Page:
"But I Don't Do That Much": Extracurriculars on College Applications

Student, Urbana High School

Nov   2015



"But I Don't Do That Much": Extracurriculars on College Applications

Remember in third grade when there was that one person who had played every sport, joined every club, and also become the darling of every parent and teacher? As a child, you can receive recognition not for being the best or being the most focused individual but for trying lots of things. This may seem unfair to many people when they are young, but, after all, childhood is a time of experimentation; searching, discovering, and experiencing are all important things because they show people where their interests lie.

Now, consider an adult going to interview for a job. They’re expected to show passion and aptitude for a pretty specific topic—their chosen career. This is one of the dividing lines between childhood and adulthood: parents push their children to try more things while adults are pushed to focus on their existing interests.

Then, there’s college. It’s a mix between childhood and adulthood. At first, students try to figure out what they’ll major in, taking classes and joining clubs to help narrow their interests. After they’ve chosen a major and as college goes on, their classes become much more focused in the field they hope to work in. That’s why colleges want students who are familiar with the process of experimenting with various extracurriculars and then finding one or two to focus on. And at the end of the day, the extracurriculars on your college applications should display two things: hard work and dedication.

At a college admission lecture from MIT, I was told that the ultimate extracurricular is to be an Eagle Scout. This rarely achieved distinction really bolsters an application. It not only shows one of the highest levels of hard work and dedication that colleges can recognize, but it also is tied in with community service, which is good on its own. While it is probably too late to work on becoming an Eagle Scout for anyone reading this, there are other activities that can make your college application standout.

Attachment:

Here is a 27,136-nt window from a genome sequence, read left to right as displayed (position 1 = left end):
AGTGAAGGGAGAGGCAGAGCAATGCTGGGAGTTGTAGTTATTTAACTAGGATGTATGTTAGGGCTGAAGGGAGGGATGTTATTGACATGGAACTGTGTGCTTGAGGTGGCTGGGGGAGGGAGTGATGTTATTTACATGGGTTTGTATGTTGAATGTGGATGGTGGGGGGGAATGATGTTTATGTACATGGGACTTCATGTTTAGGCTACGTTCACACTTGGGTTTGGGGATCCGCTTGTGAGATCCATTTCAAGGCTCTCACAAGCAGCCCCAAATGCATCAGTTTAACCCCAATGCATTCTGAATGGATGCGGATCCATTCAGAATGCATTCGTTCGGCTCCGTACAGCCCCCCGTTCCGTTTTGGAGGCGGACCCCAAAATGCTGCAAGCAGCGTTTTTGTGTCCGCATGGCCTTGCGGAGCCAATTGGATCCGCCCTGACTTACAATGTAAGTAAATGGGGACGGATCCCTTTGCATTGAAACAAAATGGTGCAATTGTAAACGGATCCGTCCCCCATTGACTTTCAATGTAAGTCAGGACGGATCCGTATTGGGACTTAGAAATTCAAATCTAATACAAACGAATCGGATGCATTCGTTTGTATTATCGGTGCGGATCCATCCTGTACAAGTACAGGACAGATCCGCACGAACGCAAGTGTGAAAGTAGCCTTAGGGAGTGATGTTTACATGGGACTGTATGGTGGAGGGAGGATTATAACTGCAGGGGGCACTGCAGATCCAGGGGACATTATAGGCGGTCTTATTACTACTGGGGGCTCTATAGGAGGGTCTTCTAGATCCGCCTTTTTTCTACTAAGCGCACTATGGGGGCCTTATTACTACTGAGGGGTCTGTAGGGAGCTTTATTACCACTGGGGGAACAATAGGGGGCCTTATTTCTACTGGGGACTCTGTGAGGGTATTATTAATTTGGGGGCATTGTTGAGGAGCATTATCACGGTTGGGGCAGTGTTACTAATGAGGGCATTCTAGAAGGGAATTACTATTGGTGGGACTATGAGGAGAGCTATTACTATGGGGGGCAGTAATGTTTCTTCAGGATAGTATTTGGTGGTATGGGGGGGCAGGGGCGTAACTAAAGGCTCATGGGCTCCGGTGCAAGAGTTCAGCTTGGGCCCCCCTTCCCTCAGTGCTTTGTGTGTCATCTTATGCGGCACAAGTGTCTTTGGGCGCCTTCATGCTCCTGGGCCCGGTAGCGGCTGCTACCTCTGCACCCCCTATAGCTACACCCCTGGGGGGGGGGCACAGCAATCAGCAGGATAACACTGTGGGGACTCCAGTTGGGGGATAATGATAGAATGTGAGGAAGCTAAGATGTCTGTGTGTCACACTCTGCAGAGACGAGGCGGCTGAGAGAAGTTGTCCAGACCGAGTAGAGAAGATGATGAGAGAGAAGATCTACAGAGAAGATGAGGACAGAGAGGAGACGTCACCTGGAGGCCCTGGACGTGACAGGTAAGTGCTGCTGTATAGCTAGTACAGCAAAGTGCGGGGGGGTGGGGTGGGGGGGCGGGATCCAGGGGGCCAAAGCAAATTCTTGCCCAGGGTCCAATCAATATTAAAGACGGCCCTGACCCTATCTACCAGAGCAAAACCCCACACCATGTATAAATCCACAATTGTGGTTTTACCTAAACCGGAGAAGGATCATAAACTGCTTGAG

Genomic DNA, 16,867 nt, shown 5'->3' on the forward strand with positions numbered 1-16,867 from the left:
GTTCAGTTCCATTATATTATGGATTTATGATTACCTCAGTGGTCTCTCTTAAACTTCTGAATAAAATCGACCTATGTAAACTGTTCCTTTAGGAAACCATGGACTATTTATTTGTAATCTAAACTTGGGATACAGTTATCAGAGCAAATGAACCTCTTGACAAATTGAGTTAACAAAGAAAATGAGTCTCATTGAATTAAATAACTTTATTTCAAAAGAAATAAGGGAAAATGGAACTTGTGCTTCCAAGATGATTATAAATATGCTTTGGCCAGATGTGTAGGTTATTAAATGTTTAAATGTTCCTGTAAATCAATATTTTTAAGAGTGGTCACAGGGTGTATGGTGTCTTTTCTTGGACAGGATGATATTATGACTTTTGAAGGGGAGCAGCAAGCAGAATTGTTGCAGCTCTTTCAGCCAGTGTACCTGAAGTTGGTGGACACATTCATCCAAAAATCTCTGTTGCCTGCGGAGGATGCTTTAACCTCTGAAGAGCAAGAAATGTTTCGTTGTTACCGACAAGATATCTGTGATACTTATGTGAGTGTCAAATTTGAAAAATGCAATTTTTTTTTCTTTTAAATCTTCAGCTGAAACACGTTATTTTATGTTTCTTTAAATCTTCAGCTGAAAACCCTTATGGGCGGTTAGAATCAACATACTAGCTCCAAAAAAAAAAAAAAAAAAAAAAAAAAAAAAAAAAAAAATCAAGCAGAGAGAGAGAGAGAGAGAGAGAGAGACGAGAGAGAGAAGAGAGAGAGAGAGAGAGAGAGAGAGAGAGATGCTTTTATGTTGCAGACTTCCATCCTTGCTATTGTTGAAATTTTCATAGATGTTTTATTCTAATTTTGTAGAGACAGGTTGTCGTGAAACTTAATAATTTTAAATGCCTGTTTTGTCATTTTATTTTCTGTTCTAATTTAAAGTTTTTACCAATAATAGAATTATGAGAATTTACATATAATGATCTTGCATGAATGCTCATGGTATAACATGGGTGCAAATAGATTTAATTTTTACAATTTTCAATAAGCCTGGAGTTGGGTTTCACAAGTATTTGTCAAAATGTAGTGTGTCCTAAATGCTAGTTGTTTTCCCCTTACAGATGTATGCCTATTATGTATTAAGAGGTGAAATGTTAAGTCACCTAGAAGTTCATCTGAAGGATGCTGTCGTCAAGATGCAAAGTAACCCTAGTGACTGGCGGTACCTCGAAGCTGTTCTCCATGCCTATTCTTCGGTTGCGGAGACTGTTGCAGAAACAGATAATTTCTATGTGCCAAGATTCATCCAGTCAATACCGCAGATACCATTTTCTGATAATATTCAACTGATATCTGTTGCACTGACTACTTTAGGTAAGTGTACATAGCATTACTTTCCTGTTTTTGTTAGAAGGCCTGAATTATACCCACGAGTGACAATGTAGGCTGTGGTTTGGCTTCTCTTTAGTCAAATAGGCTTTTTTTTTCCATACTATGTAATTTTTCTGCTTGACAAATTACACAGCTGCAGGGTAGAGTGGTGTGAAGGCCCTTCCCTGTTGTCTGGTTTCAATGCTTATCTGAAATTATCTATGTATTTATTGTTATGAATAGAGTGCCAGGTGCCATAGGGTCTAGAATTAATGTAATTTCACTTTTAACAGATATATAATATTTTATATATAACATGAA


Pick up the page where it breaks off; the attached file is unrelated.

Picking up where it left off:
Any long-term activity can show dedication, but it’s important to also do meaningful work. Playing on the varsity football team is great, but being the non-varsity student who plays on a recreational team, participates in football camps, and helps coach younger players is better, because it shows you’re that much more invested. Playing an instrument is another common extracurricular activity, and to admission officers, it’s no better or worse than sports, but since it involves a lot of individual work. For musicians, playing in ensembles, performing, and accompanying are all things that help to show depth of interest.

Sports and music are just two extracurriculars where a person can show their dedication on the college application. But there’s nothing wrong with committing to another extracurricular if that’s what you love and you’re good at it. (In fact, that’s where a lot big scholarships can come in.) Being highly involved in one activity shows dedication and hard work, regardless of what the activity is. It is important to note the amount of time you spend doing any activity per week to give a clear picture of how hard you work.

Another way to show dedication through extracurriculars is through holding leadership roles in organizations. It demonstrates that you are willing to do more than what is required. Take advantage of these leadership positions—they not only help in the college application process, but they provide opportunities to learn problem solving, life skills, and how to interact with the people who don’t always agree with you.

But what if you don’t have that one activity that’s your thing? That’s okay too! As much as admission officers want to see that kind of dedication, they understand that college applicants are still young and may not have found the thing they love yet. Just keep working hard and get (and stay) involved. Most importantly, don’t sell yourself short. Whatever you do—whether it's a part-time job, marching band, or volunteering at an animal shelter—make sure you provide a clear picture of all the hard work you have done on your college applications. That way, admission counselors will be sure to picture you working hard on their campus too.

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About Leman Simpson

Hello, everyone. My name is Leman. I'm from a small town in west-central Ohio. Although I'm definitely not sure what I want to do in college, I definitely want to pursue my passion for science! Throughout the year I will be researching, visiting, and applying to small colleges in Ohio and the neighboring states.